Kansas City-area school districts working to bring students back in the fall

Indian Valley Elementary School
Posted at 4:16 PM, Jun 23, 2020
and last updated 2020-06-24 13:00:44-04

KANSAS CITY, Mo. — Students in the Kansas City metro have not been inside their school buildings since March, but come August, they could be back in the classroom.

“My kids need routine and structure and it's so important that that comes back,” said Maggie Brooks-Heilman, a parent.

Some parents are looking forward to sending their children back to school, while others are on the fence about in-person learning.

“I of course have concerns for both my daughter going back to elementary school and me going back as a high school teacher,” parent and teacher Angie DalBello said.

Concerns over class sizes and proper social distancing have some parents worried.

“She was lucky last year, there were 20 in her class and the year before that there were 25. There’s just no way you can space 25 or even 20 kids, for that matter, physically around in a room, so that’s one concern I have,” DalBello said.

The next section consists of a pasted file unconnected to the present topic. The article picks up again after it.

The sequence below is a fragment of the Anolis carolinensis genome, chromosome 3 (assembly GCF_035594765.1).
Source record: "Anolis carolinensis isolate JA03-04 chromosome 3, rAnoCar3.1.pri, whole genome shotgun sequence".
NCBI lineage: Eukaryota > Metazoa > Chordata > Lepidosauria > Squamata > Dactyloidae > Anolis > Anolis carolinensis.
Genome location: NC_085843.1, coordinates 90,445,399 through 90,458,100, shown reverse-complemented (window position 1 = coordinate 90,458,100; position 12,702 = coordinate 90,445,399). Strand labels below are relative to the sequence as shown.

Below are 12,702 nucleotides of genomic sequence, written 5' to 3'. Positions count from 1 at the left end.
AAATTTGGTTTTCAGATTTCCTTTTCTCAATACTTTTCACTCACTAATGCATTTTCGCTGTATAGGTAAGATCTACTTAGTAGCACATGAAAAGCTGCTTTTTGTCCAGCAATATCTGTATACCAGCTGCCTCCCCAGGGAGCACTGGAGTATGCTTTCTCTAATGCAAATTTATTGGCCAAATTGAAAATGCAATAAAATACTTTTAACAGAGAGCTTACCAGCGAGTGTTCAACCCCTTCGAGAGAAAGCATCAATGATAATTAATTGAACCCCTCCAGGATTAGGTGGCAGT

School districts across the metro are working on plans for the fall.

Many in Johnson County told 41 Action News they’re waiting until July 10, when the state is expected to release guidelines, to finalize their plans. The Olathe, Blue Valley, Shawnee Mission and De Soto school districts are planning on the return of students in the fall but have said they will adjust as needed.

“They’re looking at three options: online distance learning, coming back to school in the fall with modifications, or some hybrid of the two things,” DalBello said.

Schools in Wyandotte County, which remains in Phase 3 of the state’s Ad Astra plan, will return to school based on the guidelines listed in each phase.

“We don’t know, you know, how much we’re going to be able to open up. We just want to be especially careful with our children,” said Dr. Erin Corriveau, deputy medical officer of the Unified Government of Wyandotte County and Kansas City, Kansas, Public Health Department.

Phase 3 allows 100% of students back in the school building. Phase 2 means 50% of students could be inside the building, which would have students attending classes in shifts. Phase 1 is virtual learning, which has been a concern many parents share.

“I can do the best I can and I’m just like everyone else, you do what you have to do. It was definitely hard," Brooks-Heilman said. "Do I want to continue to do it? No."

Wyandotte County health officials have not ordered masks to be worn in schools, but it is a possibility.

“If it gets to the point where we need to do that, we may consider that in the future depending on which phase that we’re in, so that’s something that’s under consideration,” Corriveau said.